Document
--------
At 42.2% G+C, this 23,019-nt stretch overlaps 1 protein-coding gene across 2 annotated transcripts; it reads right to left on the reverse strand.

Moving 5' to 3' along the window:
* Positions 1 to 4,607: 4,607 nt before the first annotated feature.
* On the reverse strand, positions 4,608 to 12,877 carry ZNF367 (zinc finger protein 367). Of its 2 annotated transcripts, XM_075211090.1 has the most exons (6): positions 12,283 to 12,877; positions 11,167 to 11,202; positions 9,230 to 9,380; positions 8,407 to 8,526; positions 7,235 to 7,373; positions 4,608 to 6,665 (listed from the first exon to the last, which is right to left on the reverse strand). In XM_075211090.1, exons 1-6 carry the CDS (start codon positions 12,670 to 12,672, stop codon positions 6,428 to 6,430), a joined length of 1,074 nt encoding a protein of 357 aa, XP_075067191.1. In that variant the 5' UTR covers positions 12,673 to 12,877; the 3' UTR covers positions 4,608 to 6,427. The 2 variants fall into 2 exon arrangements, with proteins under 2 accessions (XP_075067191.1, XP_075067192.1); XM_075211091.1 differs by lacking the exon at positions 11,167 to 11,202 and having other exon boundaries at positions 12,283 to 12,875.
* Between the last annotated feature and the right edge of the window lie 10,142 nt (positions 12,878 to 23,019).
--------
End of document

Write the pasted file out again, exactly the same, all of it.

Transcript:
At 42.2% G+C, this 23,019-nt stretch overlaps 1 protein-coding gene across 2 annotated transcripts; it reads right to left on the reverse strand.

Moving 5' to 3' along the window:
* Positions 1 to 4,607: 4,607 nt before the first annotated feature.
* On the reverse strand, positions 4,608 to 12,877 carry ZNF367 (zinc finger protein 367). Of its 2 annotated transcripts, XM_075211090.1 has the most exons (6): positions 12,283 to 12,877; positions 11,167 to 11,202; positions 9,230 to 9,380; positions 8,407 to 8,526; positions 7,235 to 7,373; positions 4,608 to 6,665 (listed from the first exon to the last, which is right to left on the reverse strand). In XM_075211090.1, exons 1-6 carry the CDS (start codon positions 12,670 to 12,672, stop codon positions 6,428 to 6,430), a joined length of 1,074 nt encoding a protein of 357 aa, XP_075067191.1. In that variant the 5' UTR covers positions 12,673 to 12,877; the 3' UTR covers positions 4,608 to 6,427. The 2 variants fall into 2 exon arrangements, with proteins under 2 accessions (XP_075067191.1, XP_075067192.1); XM_075211091.1 differs by lacking the exon at positions 11,167 to 11,202 and having other exon boundaries at positions 12,283 to 12,875.
* Between the last annotated feature and the right edge of the window lie 10,142 nt (positions 12,878 to 23,019).